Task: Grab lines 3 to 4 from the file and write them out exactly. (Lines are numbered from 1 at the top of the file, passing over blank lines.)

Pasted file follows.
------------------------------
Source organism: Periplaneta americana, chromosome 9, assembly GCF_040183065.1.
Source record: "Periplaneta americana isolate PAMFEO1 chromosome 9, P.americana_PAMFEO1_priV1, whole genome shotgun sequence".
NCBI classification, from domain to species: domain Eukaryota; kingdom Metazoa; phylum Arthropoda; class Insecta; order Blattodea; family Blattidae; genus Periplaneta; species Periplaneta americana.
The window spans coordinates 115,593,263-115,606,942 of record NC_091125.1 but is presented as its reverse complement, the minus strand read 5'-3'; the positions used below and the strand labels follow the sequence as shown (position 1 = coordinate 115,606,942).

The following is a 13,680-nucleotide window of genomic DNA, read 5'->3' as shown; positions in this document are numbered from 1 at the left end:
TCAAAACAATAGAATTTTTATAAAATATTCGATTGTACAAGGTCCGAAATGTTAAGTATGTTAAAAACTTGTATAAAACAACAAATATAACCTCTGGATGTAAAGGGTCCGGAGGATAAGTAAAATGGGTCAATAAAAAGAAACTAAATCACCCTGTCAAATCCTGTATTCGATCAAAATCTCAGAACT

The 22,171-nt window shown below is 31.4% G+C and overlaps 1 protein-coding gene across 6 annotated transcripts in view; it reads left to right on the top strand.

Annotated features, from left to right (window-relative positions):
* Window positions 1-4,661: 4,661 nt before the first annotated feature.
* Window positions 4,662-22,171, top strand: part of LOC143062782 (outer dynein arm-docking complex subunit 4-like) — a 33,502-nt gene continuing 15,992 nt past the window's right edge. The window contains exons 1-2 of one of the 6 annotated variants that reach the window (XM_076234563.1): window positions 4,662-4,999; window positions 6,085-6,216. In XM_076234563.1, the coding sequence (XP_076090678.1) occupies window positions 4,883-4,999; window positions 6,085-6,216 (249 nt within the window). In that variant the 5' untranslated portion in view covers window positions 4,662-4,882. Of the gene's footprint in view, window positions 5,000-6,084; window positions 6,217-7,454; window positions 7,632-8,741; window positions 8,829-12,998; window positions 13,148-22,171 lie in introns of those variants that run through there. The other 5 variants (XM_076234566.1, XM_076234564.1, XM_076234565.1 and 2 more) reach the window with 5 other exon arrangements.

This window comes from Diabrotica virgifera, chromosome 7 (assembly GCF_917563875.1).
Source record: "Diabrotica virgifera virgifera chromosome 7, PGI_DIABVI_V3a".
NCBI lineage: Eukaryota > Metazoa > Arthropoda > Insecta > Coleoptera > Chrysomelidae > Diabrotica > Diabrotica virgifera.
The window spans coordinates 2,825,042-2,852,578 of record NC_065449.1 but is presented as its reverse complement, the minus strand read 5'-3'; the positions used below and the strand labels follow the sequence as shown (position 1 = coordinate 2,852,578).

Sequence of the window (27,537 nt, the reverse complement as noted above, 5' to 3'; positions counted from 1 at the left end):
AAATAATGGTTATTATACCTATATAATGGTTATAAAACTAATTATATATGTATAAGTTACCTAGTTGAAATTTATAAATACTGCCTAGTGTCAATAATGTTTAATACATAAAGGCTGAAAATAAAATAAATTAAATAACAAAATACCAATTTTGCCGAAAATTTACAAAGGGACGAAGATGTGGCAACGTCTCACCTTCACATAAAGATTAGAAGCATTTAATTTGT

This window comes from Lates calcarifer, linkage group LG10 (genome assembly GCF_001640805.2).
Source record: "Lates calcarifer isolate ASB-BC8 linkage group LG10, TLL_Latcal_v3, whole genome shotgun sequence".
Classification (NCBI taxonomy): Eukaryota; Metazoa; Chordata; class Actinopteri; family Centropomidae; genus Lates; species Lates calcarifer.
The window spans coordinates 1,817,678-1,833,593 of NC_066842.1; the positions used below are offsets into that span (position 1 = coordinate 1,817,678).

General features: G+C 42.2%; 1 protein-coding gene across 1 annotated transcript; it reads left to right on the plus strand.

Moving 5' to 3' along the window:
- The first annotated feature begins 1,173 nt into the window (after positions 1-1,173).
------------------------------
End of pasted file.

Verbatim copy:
NCBI classification, from domain to species: domain Eukaryota; kingdom Metazoa; phylum Arthropoda; class Insecta; order Blattodea; family Blattidae; genus Periplaneta; species Periplaneta americana.
The window spans coordinates 115,593,263-115,606,942 of record NC_091125.1 but is presented as its reverse complement, the minus strand read 5'-3'; the positions used below and the strand labels follow the sequence as shown (position 1 = coordinate 115,606,942).